Now There Are Two Property Tax Reform Plans

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Now There Are Two

For many weeks, we have written extensively about the Iowa House GOP property tax reform plan. On Tuesday, the Iowa Senate released their proposal, and by Thursday afternoon, the bill had been passed out of the Senate Ways and Means Committee.

With 10 business days left until the scheduled end to the legislative session, both chambers have their property tax reform proposals past the committee process and, theoretically, ready for debate on the floor.

Iowa’s House and Senate will have to reach an agreement and pass identical legislation before a final bill can be sent to the Governor.  Iowans for Tax Relief believes amendments will most likely be added to both bills before they pass out of either chamber, but as of today, here is a summary of how they compare:


The details of these bills matter a great deal.  ITR will continue to meet with legislators to ensure that large assessment increases no longer automatically lead to large tax increases.  More transparency and accountability should be brought to the budgeting process of local governments.

It is important to let legislators know what is important to you. If you haven’t used our simple legislator contact tool, just click on the button below:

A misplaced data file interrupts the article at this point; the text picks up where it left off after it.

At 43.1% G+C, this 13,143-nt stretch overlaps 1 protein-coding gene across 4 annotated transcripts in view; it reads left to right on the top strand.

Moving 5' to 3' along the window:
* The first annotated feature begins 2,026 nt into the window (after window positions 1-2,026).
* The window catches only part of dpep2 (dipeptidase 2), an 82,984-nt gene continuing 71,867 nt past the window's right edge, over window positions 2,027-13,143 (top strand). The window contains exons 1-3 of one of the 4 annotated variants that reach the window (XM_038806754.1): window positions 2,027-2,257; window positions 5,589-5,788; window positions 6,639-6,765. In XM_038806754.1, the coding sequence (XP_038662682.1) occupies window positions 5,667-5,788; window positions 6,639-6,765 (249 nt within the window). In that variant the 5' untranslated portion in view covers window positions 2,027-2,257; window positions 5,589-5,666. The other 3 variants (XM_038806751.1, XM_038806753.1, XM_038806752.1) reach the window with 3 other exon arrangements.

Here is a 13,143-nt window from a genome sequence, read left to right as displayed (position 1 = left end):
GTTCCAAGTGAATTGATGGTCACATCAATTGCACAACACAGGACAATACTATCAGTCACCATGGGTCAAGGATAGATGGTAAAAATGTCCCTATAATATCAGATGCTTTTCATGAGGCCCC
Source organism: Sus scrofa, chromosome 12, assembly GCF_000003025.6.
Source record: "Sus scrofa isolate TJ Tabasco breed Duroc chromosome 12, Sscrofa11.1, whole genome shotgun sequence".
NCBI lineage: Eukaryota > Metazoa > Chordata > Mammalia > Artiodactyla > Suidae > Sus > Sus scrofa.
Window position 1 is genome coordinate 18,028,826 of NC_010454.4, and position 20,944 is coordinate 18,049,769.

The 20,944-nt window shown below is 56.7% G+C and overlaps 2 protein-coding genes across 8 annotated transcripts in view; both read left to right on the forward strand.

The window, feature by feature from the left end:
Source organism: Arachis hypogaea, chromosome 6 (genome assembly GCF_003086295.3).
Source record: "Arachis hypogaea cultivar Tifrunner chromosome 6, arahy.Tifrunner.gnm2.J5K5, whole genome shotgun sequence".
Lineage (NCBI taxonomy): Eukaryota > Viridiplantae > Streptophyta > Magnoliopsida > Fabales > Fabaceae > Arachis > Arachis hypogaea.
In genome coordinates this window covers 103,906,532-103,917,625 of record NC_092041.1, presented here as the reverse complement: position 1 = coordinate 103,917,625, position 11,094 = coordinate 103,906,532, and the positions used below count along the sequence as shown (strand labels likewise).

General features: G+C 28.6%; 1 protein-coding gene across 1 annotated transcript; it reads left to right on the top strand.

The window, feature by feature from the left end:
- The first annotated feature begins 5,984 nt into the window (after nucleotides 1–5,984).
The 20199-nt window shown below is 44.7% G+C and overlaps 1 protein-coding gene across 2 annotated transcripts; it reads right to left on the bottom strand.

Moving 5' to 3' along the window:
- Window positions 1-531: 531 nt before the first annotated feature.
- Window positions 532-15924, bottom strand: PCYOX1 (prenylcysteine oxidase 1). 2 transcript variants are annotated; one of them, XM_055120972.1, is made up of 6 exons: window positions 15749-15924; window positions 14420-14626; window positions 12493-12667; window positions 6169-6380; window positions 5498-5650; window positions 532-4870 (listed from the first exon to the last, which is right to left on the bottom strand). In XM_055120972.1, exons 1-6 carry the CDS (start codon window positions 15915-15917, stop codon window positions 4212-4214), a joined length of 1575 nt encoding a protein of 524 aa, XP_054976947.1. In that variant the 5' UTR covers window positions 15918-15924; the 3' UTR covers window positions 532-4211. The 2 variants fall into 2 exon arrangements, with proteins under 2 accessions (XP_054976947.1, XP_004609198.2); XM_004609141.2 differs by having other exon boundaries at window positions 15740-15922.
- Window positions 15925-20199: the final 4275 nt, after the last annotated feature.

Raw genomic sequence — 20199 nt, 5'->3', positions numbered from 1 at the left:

General Fund Budget Target Set

Iowa House and Senate Republicans have agreed on spending $7.643 billion in Fiscal Year 2020.

After one-time spending is accounted for, the 2020 General Fund budget will spend $197.2 million more than Fiscal Year 2019.

In a Cedar Rapids Gazette article, Senate Majority Leader Jack Whitver said leaders of the House-Senate budget subcommittees would go through their appropriations line by line and plan to have drafts ready for legislators to debate next week.

Did you see ITR in the news this week? In case you missed it, we had articles in multiple state-wide publications.

In his Des Moines Register guest column, ITR President Chris Ingstad said property tax reform legislation should include:

  1. Control growth: Legislation should control the growth of property taxes, while still ensuring local governments can raise enough revenue to fund their priorities.
  2. Local decision-making: Legislation should keep the state removed from local government decisions.
  3. Transparency and accountability: Legislation should provide a way for local governments to collect as much revenue as they believe they need as long as there’s a process of transparency, citizen input, and accountability.

Policy Director John Hendrickson’s article, Property Taxes Need Accountability and Transparency, was printed in the Quad City Times and posted on Caffeinated Thoughts and The Iowa Standard.

Hendrickson argues the most effective policy to control the growth of property taxes is to focus on local government spending and making sure there is more accountability and transparency.

Issue Updates:

Property Tax Reform
SF 634 status: passed Senate Ways and Means Committee
HF 773 (formerly HSB 165) status: Introduced, on House debate calendar

The best way to provide long-term property tax relief is to control the growth of government at the local level and establish a strong truth in taxation measure.READ MORE